Posted on Monday, May 16th, 2011 by Russ Fischer
Today has been a good day for politics as Donald Trump announced that he’d stick with what he knows — business and insipid TV — rather than leap feet-first into the political arena. It isn’t quite as good a day for entertainment that leapfrogs off of politics, but here’s one fairly entertaining thing: a new image from the HBO film Game Change.
There has already been one photo of Julianne Moore released in her stage guise as Sarah Palin, and now here’s a shot of Ed Harris making a pretty convincing impersonation of John McCain. We’ll have to wait for a trailer to see if either portrayal goes deeper than superficial artifice, but I like how Ed Harris looks in this pic. It’s creepy, yeah, but I like it. (Ignore the criticism implied by the photshop header above; I just couldn’t resist.) See a larger version after the break.
EW presented this photo, and the earlier one of Julianne Moore as Palin. Also in the cast are Ron Livingston, Woody Harrelson, Sarah Paulson, and Melissa Farman.
In the event you need a refresher on the story,the film basically covers John McCain’s 2008 bid for the US Presidency, and so will hit all the memorable notes from that campaign, likely paying particular attention to the selection of Sarah Palin as running mate, and the effect that had on the campaign. Here’s a recap of the book upon which the film is based:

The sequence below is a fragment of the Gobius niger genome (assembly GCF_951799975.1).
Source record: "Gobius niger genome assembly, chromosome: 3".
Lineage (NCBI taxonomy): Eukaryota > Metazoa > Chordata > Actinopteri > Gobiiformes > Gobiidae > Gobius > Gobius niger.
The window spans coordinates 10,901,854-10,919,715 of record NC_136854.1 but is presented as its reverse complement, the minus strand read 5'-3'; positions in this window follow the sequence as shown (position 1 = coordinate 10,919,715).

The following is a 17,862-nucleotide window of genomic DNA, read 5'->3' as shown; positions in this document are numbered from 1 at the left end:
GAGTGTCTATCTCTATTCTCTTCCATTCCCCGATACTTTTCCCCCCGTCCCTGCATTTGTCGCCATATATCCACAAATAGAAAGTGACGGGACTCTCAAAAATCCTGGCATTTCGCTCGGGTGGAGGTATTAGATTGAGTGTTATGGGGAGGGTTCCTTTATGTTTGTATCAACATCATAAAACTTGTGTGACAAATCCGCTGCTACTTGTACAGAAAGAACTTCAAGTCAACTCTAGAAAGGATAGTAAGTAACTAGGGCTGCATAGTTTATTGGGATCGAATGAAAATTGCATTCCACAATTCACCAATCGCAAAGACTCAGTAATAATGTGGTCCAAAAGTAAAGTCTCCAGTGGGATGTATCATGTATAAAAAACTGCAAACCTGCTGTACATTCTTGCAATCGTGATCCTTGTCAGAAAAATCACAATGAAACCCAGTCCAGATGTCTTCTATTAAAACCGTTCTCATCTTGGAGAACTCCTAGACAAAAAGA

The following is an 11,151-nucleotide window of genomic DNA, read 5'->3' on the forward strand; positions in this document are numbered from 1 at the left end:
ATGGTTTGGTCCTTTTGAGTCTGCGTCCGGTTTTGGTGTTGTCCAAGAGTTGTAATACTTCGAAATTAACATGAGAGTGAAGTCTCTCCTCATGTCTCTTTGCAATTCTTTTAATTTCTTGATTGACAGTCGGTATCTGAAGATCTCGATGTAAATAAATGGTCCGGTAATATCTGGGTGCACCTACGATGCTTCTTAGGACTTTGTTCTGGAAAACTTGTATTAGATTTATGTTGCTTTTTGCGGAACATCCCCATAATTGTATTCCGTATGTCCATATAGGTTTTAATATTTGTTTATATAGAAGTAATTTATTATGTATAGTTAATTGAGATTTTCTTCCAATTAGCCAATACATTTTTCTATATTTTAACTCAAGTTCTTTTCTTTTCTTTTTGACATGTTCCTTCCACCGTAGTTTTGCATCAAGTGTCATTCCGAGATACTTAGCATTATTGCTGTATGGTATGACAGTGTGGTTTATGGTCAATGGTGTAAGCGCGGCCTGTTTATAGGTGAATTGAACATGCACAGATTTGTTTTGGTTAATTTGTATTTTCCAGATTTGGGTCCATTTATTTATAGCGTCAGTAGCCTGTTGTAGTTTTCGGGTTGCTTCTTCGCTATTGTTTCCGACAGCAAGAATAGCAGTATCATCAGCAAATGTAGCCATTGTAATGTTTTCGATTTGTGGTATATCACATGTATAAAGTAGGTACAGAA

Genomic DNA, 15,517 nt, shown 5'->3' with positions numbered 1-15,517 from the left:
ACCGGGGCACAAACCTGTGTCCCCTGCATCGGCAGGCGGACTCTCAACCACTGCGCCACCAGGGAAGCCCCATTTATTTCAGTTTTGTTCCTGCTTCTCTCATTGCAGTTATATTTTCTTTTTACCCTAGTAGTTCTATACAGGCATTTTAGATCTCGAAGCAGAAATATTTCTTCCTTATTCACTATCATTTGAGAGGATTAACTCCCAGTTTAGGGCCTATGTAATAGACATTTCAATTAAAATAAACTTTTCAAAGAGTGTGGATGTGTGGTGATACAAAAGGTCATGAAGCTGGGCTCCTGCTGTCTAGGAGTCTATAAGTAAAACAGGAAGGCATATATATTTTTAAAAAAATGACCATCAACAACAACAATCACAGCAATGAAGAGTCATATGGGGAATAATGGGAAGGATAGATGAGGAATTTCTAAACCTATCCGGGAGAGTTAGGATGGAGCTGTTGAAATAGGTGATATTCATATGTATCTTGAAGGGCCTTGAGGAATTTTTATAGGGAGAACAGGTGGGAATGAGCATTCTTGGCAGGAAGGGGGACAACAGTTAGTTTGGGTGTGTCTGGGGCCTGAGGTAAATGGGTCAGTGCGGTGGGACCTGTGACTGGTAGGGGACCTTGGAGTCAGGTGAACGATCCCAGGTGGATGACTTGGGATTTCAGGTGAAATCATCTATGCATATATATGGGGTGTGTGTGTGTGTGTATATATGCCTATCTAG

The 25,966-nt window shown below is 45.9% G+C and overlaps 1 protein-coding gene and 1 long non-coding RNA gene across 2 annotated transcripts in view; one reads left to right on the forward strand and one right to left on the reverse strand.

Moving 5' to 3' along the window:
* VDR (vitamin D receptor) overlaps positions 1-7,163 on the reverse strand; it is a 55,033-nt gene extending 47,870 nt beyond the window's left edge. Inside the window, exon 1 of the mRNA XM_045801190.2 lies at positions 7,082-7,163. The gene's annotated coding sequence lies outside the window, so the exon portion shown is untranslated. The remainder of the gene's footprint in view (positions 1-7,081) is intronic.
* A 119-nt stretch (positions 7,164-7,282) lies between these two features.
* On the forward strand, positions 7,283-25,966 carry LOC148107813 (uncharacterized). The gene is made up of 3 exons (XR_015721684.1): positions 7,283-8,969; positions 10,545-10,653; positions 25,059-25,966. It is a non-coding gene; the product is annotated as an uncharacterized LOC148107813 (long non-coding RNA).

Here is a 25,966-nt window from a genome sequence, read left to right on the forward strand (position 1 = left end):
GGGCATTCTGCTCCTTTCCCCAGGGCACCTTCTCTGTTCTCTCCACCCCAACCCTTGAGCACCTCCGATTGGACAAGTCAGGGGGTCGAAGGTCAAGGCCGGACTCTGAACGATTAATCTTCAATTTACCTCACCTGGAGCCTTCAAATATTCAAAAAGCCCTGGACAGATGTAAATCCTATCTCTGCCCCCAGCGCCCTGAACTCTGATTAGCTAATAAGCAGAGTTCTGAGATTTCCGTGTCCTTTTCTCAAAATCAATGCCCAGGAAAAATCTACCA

Even before the book was out, its juiciest bits were everywhere: Sarah Palin was serene when chosen for V.P. because it was “God’s plan.” Hillary didn’t know if she could control Bill (duh). Elizabeth Edwards was a shrew, not a saint. Overall, the men from the campaign garner less attention in these anecdote wars than the women and tend to come off better—but only just: Obama, the authors note, can be conceited and windy; McCain was disengaged to the point of recklessness; and John Edwards is a cheating, egotistical blowhard. But, hey, that’s politics, and it’s obvious that authors Heilemann (New York Magazine) and Halperin (Time) worked their sources well—all 200 of them. Some (including the sources themselves) will have trouble with the book’s use of quotes (or lack thereof). The interviews, according to the authors, were conducted “on deep background,” and dialogue was “reconstructed extensively” and with “extreme care.” Sometimes the source of a quote is clear, as when the book gets inside someone’s head, but not always. Many of the book’s events were covered heavily at the time (Hillary’s presumed juggernaut; Michelle Obama’s initial hostility to her husband’s candidacy), but some of what this volume delivers is totally behind-the-scenes and genuinely jaw-dropping, including the revelation that senators ostensibly for Clinton (New York’s Chuck Schumer) pushed hard for Obama. Another? The McCain camp found Sarah Palin by doing computer searches of female Republican officeholders. A sometimes superficial but intensely readable account of a landmark campaign (librarians take note: the exceedingly flimsy binding may reflect the publisher’s haste to rush the book to press).